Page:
The Wall Street Journal celebrated its 125th anniversary July 8.
Charles Dow, Edward Jones and Charles Bergstesser launched their newspaper through their company Dow Jones & Company July 8, 1889.
The newspaper today is the largest paid daily national newspaper with some 2.2 million subscribers.
In 1982, on the 100th anniversary of Dow Jones & Company, Jerry Rosenberg wrote “Inside The Wall Street Journal.” In his book, Rosenberg writes, “The Wall Street Journal currently has the largest circulation of any newspaper in the United States.
Many people consider it the nation’s most influential newspaper as well …. Organized in 1882, the company (Dow Jones & Company) is still dedicated to its original purpose: gathering news about and affecting the world of business and reporting that news in lucid, and levelheaded style …. Printing The Wall Street Journal is an amazing accomplishment. The paper begins its daily manufacturing process with no finished goods in inventory at noon, and, within 12 hours, creates, processes, packages and distributes – from 14 different plants – a product to more than 2 million consumers spread over 3.5 million square miles, insuring that over 95 percent of them receive their newspaper the next morning whether they live in a large city or small hamlet.”
The Journal is published in 12 global versions. It has reporters in 75 countries and comes out in nine different languages. It has had many Pulitzer Prize recipients, 35 altogether, including Stanley Penn, Ed Cony, Lour Kohlmeier, Peter Kann, Vermont Royster, Robert Bartley, James Stewart, David Sanford and more recently Joseph Rago.
Exactly 125 years after the first issue of the WSJ, on page R3 of the Journal Report section, the paper printed a piece done by Jason Zweig with the cover title, “The Past, Reimagined: How the Wall Street Journal of 2014 Might Have Covered the News of July 8, 1889.” It is a page that is formatted the way the Journal is today, except it has the stories of 125 years ago.
The picture directly above the fold features the famed 1888 Harper’s Weekly etch by Thure de Thulstrup (April 5, 1848 – June 9, 1930) with the original title “Downtown Lunchroom 1888.”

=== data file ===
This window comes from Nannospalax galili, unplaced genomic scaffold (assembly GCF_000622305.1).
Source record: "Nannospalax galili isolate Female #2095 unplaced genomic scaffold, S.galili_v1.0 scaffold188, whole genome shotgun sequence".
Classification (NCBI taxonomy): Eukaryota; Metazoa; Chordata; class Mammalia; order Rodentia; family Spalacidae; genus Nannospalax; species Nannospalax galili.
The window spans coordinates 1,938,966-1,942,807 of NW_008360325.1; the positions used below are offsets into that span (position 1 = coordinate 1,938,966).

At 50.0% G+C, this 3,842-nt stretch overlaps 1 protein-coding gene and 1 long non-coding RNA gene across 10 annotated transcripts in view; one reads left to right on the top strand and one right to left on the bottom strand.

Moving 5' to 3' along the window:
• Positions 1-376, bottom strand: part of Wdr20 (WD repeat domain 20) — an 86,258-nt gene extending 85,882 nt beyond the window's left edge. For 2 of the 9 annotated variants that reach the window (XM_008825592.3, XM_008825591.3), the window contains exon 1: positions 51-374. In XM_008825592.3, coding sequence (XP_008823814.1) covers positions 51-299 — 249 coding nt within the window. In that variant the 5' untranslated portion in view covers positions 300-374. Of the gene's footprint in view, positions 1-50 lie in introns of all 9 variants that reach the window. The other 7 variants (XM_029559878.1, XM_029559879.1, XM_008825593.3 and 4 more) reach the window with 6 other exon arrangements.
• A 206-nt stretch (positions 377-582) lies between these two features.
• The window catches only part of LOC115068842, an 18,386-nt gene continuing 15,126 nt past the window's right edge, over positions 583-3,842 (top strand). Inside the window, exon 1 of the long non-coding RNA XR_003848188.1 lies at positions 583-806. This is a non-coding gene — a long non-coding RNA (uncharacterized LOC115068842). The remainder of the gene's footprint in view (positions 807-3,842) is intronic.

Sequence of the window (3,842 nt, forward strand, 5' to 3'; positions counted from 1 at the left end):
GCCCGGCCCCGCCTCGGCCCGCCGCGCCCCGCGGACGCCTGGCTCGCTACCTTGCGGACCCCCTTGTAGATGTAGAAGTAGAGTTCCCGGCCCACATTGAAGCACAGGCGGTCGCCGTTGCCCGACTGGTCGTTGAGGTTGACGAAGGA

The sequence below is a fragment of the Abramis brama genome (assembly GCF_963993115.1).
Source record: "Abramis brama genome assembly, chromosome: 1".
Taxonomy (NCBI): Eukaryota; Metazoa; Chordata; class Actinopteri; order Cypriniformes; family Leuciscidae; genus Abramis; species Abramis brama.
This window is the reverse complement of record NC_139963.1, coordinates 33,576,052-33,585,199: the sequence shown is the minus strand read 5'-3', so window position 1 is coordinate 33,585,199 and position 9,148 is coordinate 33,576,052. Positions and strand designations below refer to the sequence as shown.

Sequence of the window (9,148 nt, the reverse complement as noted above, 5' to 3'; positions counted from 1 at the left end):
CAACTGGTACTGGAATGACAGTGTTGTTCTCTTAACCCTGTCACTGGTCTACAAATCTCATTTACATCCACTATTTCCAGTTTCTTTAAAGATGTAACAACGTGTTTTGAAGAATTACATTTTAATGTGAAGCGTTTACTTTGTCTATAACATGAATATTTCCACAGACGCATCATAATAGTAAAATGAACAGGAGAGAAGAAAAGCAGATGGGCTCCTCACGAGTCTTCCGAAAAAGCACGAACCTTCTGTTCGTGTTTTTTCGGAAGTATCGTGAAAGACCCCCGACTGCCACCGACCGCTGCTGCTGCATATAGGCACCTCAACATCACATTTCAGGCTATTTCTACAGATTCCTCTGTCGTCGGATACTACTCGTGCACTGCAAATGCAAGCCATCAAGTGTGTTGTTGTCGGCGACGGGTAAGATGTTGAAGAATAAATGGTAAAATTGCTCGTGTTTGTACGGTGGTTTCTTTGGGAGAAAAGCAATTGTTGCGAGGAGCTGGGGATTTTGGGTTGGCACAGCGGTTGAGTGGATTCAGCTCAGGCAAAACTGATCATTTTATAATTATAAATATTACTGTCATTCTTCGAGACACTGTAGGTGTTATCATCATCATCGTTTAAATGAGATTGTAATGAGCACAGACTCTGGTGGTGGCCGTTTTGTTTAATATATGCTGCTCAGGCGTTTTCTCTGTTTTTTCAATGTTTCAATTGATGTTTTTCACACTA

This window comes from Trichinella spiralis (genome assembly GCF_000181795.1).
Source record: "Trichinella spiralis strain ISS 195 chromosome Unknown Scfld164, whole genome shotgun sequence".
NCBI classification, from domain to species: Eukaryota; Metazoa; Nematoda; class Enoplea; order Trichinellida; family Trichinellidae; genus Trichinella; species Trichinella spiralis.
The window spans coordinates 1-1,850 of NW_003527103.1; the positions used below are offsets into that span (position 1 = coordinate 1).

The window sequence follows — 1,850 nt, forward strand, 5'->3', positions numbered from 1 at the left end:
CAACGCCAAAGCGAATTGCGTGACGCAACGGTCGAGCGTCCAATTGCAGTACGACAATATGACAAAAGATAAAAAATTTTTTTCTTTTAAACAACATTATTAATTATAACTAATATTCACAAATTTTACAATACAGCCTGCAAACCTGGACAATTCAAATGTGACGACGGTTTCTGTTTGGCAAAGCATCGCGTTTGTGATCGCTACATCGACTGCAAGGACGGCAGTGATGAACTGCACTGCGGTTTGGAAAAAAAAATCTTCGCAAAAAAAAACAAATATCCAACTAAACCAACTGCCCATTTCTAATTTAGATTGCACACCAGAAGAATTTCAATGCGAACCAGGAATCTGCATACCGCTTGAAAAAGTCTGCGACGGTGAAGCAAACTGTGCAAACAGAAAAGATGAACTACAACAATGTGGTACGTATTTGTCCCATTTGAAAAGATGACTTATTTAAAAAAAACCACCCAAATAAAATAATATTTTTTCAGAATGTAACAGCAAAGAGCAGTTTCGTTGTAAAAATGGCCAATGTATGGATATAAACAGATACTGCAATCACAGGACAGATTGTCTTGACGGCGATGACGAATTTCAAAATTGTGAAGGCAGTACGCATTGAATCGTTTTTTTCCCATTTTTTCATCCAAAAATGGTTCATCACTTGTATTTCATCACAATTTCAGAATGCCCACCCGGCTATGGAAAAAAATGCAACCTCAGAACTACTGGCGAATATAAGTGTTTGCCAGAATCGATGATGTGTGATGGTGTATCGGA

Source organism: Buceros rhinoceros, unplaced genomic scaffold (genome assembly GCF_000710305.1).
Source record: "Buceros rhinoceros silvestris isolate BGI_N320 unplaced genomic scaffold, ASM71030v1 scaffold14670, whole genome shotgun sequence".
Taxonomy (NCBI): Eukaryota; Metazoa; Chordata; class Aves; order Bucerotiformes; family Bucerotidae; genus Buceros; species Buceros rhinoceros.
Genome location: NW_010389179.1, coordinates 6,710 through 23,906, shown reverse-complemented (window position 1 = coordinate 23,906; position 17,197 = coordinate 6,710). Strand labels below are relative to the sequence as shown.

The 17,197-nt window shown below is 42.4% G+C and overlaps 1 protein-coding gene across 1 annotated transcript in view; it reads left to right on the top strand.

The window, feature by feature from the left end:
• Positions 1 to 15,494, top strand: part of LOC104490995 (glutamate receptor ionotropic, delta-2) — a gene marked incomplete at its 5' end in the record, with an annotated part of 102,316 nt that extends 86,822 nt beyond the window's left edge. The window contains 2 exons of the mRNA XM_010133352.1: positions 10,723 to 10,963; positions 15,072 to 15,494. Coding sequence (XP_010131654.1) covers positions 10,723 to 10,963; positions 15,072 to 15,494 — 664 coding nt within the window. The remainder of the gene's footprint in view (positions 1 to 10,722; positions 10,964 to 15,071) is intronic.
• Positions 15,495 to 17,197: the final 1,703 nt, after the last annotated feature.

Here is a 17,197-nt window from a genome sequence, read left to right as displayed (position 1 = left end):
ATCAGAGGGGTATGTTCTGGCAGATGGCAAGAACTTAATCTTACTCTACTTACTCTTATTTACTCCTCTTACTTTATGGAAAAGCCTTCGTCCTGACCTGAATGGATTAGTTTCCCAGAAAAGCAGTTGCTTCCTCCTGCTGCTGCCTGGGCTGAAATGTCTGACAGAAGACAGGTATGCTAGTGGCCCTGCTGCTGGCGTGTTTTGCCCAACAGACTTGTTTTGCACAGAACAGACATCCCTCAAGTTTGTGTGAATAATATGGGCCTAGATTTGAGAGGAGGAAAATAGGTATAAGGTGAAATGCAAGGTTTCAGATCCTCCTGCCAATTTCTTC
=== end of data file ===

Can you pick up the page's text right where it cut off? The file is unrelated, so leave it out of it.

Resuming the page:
There is a really fun story below the fold entitled “Female Speculators Rattle Wall Street Traditions” with pictures of Hetty Green and Elizabeth Cady Stanton. In the 1992 book, “The New York Stock Exchange,” edited by Jim Buck, Green is described as “the greatest woman financier in the world in the late nineteenth and early twentieth centuries. Shrewd and miserly, she invested in the stock market with money inherited from her father and built a fortune of over $100 million.”
Under “What’s News,” there is a blurb that states, “The Dow Jones 12-Stock Average closed on Saturday at 87.71, down 0.4% on the day but up 1.4% for the year-to-date. Total NYSE volume was light at 96,520 shares.”
As a last note, on the very front page of the first Wall Street Journal there were number of ads taken out. Of all the ads placed in that edition, there are only two companies still in operation. One is map maker Rand McNally and the other is the brokerage and investment banking firm of Dominick & Dickerman, now Dominick & Dominick.
Hats off to the Wall Street Journal! I wonder what their 225th anniversary edition will look like in 2114.
Quote of the Week: “In a fast-changing and complicated world, The Wall Street Journal stands committed to being your essential guide, engaging, informing and, we hope, delighting you along the way.” – Gerard Baker (Editor in Chief, The WSJ)
Bart Ward is the chief executive officer of Ward & Co. Ltd., an Anoka-based registered investment adviser – specializing in the management of stock and bond portfolios in companies which are listed on the NYSE.